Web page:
Monday, October 7, 2019

What is the Bible?: The Patristic Doctrine of Scripture [Review]

What is the Bible?: The Patristic Doctrine of Scripture.ed. Matthew Baker & Mark Mourachian.(Minneapolis: Fortress Press, 2016), 224 pp.

With the contemporary shift away from modernist/Enlightenment-influenced exegetical and hermeneutical practices,1 contemporary theologians are revisiting the works of their theological forebears. Studies on the exegetical and hermeneutical practices of the church fathers are numerous, but a definitive look at patristic bibliology is lacking. What is the Bible?: The Patristic Doctrine of Scripture aims to supply substantive information in this area by carefully examining the writings of several eastern patristic authors. What is more, however, the book aims to show the effect that these writers have had on recent theologians. Thus, the book is divided into two parts. The first covers “Approaches [to Bibliology] in the Christ East” dealing with the doctrine of Scripture as it appears in the writings of Origen of Alexandria, the so-called “Desert Fathers,” Ephraim the Syrian, John Chrysostom, Saint Maximus the Confessor, and others. The second part covers “Modern Approaches [to Bibliology] Inspired by the Fathers,” detailing the work of George Florovsky, Justin Popovic, and T.F. Torrance, ending with a brief history of modern biblical criticism.

One of the things that is helpful about this book is the several needed corrections it brings to discussions about the interpretive methods of Origen and Chrysostom, men who are typically set in diametrical opposition to one another as regards their understanding of the nature of Scripture and how it is to be read. Origen is typically painted as a wild-eyed allegorist who has no regard for grammatical-historical exegesis, who sees the Scripture as putty to be made into whatever the interpreter desires. However, this is not the case. Origen did engage in fanciful exegesis, if allegorical interpretation of his kind can justly be called exegesis, but this was only part of his interpretive process. For Origen, the Scriptures were tripartite, mirroring the composition of man and, by implication, the Trinity, being comprised of a body (the grammatical-historical meaning of the text), soul (the ethical/moral meaning of the text), and spirit (the anagogical meaning of the text). Just as the body and the soul and the spirit of man are intended to be in harmony with one another, so too the body and soul and spirit of the Scriptures are to be in harmony with one another.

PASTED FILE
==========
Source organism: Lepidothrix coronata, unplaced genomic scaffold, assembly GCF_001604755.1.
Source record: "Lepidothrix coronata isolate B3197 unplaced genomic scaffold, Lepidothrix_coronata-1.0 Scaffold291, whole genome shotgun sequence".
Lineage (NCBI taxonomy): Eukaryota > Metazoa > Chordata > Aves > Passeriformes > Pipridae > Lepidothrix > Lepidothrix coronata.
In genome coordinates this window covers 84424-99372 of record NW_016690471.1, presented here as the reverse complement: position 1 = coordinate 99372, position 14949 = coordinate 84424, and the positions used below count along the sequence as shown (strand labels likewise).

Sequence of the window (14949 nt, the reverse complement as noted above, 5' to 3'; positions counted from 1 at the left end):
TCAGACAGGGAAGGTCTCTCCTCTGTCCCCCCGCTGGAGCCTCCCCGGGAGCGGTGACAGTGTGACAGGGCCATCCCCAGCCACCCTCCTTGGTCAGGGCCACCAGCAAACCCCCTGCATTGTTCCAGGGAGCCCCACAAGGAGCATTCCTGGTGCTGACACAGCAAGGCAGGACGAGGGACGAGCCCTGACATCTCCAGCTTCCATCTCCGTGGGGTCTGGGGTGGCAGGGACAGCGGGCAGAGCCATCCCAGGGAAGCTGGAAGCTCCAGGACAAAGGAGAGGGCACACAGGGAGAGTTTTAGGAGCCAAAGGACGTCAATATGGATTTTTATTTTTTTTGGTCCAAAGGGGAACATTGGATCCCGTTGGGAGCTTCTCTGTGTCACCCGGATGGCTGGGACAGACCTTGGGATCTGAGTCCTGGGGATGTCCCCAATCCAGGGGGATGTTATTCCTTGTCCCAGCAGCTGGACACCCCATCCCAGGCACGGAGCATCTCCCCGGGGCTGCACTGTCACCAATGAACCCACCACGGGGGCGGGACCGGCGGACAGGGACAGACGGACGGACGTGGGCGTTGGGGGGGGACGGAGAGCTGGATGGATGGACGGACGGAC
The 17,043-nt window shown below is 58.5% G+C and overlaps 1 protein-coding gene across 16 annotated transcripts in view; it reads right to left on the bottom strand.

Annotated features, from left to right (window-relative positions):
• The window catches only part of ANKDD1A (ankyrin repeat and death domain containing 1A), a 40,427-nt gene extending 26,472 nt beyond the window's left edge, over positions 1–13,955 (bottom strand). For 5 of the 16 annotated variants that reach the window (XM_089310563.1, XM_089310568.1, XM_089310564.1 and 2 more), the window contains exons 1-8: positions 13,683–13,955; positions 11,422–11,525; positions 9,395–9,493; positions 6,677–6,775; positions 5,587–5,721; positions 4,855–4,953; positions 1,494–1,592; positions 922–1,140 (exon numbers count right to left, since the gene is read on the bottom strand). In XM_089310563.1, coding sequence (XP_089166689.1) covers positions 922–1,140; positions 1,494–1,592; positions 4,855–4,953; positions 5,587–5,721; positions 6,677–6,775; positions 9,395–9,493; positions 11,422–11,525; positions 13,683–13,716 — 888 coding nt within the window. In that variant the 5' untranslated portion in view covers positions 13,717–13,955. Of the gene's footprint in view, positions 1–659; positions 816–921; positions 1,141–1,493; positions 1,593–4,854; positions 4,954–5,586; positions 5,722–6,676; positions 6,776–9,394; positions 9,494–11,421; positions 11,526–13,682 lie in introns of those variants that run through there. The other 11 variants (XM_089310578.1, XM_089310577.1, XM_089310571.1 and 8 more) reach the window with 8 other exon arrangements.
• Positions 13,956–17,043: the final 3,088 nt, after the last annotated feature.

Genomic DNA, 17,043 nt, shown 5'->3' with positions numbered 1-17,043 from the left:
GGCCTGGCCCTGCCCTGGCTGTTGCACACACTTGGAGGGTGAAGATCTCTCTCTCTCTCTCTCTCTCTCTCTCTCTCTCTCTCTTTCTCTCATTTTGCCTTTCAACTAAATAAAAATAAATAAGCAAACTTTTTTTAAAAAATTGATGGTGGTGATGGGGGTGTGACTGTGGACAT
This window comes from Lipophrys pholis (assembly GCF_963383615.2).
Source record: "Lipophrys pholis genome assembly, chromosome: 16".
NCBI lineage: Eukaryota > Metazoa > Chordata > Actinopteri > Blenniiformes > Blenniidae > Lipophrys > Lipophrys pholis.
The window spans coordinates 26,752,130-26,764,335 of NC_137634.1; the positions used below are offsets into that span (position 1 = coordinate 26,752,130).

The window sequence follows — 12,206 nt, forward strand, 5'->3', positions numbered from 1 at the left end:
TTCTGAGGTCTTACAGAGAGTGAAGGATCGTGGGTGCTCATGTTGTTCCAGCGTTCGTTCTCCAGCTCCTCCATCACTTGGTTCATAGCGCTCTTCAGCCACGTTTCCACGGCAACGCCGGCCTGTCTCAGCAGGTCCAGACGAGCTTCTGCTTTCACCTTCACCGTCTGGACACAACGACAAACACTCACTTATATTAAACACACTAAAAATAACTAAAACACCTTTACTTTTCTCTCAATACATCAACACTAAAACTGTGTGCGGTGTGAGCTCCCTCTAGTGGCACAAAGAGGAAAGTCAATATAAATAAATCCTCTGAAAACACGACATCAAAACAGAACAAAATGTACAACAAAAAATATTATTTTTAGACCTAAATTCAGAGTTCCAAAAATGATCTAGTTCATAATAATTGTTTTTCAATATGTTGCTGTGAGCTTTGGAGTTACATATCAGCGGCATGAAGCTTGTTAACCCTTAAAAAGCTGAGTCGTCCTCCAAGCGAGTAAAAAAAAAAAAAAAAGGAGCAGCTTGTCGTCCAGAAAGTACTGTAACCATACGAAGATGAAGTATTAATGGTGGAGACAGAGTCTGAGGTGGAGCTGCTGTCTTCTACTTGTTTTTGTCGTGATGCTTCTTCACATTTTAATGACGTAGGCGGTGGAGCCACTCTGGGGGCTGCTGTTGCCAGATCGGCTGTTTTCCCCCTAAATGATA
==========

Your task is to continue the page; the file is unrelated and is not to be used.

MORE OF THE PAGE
In contrast to Origen, Chrysostom is often painted as a forerunner to more contemporary methods of grammatical-historical exegesis. However, this is not the case, given that Chrysostom allows for typological, allegorical, and speculative interpretations of the Bible. For Chrysostom, the Scriptures employ the gamut of available literary forms and techniques, being a divinely inspired but historically-humanly written set of texts, to convey their “literal” meaning. Rather than being devoted to a woodenly literal interpretation of the Scripture, in other words, Chrysostom believed that the “literal” interpretation of a text was the meaning which a text was conveying by whatever literary devices it employed.

In addition to clarifying the thinking of such historically important figures in church history, What is the Bible? also grants us insight into how the other patristic authors viewed Scripture. Whereas Origen’s doctrine of Scripture viewed it almost as a tiered ladder from the physical realm into the heavenly throne room where God dwells in unapproachable light, and Chrysostom’s doctrine of Scripture viewed it less mystically and more practically, the desert fathers understood the Scriptures to be an immeasurably deep pool of divine wisdom only the seriously minded devotee could properly draw from. Scripture was not an object to study like any other, but an infinitely meaningful revelation from God that must be approached with ever increasing degrees of reverence.   This understanding stands in contrast to that of Ephraim the Syrian’s view which centers around the two natures of the Scripture, divine and human, which correspond to the two natures in Christ. Just as the two natures in Christ are distinct but inseparably united in the hypostatic union, so too the two natures of the Scripture are inseparably united. Scripture is to be interpreted, therefore, in light of the union and intercommunication of its two natures. For Maximus the Confessor, the Scriptures are to be understood as the transfiguration of Christ is to be understood – namely, as a simultaneous unveiling and veiling of the glory of God in Christ. And for the Philokalia, a collection of mystical reflections on Christian spirituality, the Scriptures are an ineffable Divine Mystery.